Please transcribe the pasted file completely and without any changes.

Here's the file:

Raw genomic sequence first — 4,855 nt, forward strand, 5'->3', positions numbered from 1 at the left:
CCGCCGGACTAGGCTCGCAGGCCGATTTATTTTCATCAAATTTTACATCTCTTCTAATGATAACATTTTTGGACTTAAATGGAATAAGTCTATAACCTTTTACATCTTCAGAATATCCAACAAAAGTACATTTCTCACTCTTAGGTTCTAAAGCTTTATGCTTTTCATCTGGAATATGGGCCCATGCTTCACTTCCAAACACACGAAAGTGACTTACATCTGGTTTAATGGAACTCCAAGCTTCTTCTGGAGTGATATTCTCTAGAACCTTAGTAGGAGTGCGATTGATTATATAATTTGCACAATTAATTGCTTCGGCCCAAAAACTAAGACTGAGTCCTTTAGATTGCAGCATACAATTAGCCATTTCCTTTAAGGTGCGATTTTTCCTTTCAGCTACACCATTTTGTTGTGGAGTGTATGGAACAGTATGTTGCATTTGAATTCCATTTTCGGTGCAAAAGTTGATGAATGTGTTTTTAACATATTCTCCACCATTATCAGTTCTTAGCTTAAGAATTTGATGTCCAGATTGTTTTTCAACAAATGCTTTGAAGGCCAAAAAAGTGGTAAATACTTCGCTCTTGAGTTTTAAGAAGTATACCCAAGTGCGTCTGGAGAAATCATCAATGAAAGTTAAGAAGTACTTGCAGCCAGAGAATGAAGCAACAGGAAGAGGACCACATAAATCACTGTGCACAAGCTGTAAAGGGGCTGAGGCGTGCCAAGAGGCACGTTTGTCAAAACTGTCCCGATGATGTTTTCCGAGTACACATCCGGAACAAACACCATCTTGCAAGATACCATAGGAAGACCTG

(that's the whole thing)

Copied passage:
Raw genomic sequence first — 4,855 nt, forward strand, 5'->3', positions numbered from 1 at the left:
CCGCCGGACTAGGCTCGCAGGCCGATTTATTTTCATCAAATTTTACATCTCTTCTAATGATAACATTTTTGGACTTAAATGGAATAAGTCTATAACCTTTTACATCTTCAGAATATCCAACAAAAGTACATTTCTCACTCTTAGGTTCTAAAGCTTTATGCTTTTCATCTGGAATATGGGCCCATGCTTCACTTCCAAACACACGAAAGTGACTTACATCTGGTTTAATGGAACTCCAAGCTTCTTCTGGAGTGATATTCTCTAGAACCTTAGTAGGAGTGCGATTGATTATATAATTTGCACAATTAATTGCTTCGGCCCAAAAACTAAGACTGAGTCCTTTAGATTGCAGCATACAATTAGCCATTTCCTTTAAGGTGCGATTTTTCCTTTCAGCTACACCATTTTGTTGTGGAGTGTATGGAACAGTATGTTGCATTTGAATTCCATTTTCGGTGCAAAAGTTGATGAATGTGTTTTTAACATATTCTCCACCATTATCAGTTCTTAGCTTAAGAATTTGATGTCCAGATTGTTTTTCAACAAATGCTTTGAAGGCCAAAAAAGTGGTAAATACTTCGCTCTTGAGTTTTAAGAAGTATACCCAAGTGCGTCTGGAGAAATCATCAATGAAAGTTAAGAAGTACTTGCAGCCAGAGAATGAAGCAACAGGAAGAGGACCACATAAATCACTGTGCACAAGCTGTAAAGGGGCTGAGGCGTGCCAAGAGGCACGTTTGTCAAAACTGTCCCGATGATGTTTTCCGAGTACACATCCGGAACAAACACCATCTTGCAAGATACCATAGGAAGACCTG